Sous vide with racing stripes

We’re not going to question the logic that went into putting racing stripes on a slow cooker, but [Evan]‘s sous vide machine is the most professional one we’ve seen.

After [Evan] found a cooking book that went into the physics and chemistry of making a meal, he wanted to make some really good meals. Sous vide spoke out to him and [Evan] committed himself to building an immersion cooker.

After trolling around on the Internet, [Evan] came across a little gem on Make. The Make build was cheap – it was built around an off-the-shelf PID controller and thermocouples. [Evan] though about building his own PID controller, but time is money and he couldn’t beat the commercial version in features.

The enclosure was the most time-consuming part of [Evan]‘s build. It’s a 1/8″ sheet of aluminum cut and bent to the correct size. The sharp edges were filed down and joined with epoxy; definitely not the ‘normal’ way of building an enclosure. The color scheme is borrowed from this Renault – French cooking inspired by a French car.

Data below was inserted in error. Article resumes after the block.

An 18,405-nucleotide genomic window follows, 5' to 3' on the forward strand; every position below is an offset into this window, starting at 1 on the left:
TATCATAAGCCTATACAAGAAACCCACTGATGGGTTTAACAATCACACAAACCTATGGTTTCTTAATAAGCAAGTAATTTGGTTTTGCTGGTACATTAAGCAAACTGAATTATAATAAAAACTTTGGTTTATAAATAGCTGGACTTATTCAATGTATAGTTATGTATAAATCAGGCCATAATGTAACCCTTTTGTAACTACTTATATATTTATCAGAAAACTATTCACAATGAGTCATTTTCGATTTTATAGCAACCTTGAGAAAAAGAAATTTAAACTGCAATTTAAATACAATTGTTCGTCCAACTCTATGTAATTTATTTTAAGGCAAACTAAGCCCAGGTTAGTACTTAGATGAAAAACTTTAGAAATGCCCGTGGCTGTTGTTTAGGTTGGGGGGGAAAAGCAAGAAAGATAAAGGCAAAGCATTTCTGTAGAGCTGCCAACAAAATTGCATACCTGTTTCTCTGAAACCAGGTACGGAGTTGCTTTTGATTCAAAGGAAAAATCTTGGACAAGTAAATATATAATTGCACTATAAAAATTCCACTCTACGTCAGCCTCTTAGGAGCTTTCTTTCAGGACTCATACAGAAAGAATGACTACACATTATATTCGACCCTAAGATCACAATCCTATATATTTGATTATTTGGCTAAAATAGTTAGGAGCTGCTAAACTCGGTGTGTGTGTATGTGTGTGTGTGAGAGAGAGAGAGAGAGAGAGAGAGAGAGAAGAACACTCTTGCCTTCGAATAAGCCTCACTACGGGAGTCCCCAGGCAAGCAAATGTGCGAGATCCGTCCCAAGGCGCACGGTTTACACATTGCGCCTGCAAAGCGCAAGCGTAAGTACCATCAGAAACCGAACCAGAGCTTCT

As for [Evan]‘s results, he cooked a 5oz filet marinated in garlic, thyme, olive oil, salt and pepper. This dish was flanked with some roasted Yukon Gold potatoes and sautéed broccoli. Our mouth is watering just looking at the picture, so we’re betting [Evan] did an excellent job.

Comments

  1. Mikey Sklar says:

    Sweet build. I like the racing stripe enclosure for the controller. What’s the bath enclosure made out of?

    I sous-vide daily with a open hardware kit (the yatc2 http://screwdecaf.cx/yatc.html ). I’d like to upgrade from a crock pot to a nicer bath like yours.

    • monopole says:

      I’d upgrade to a commercial rice cooker or steam table instead, The big problem with crock pots and immersion units are that they heat from the sides or the top and require a pump or bubbler to avoid a temperature gradient.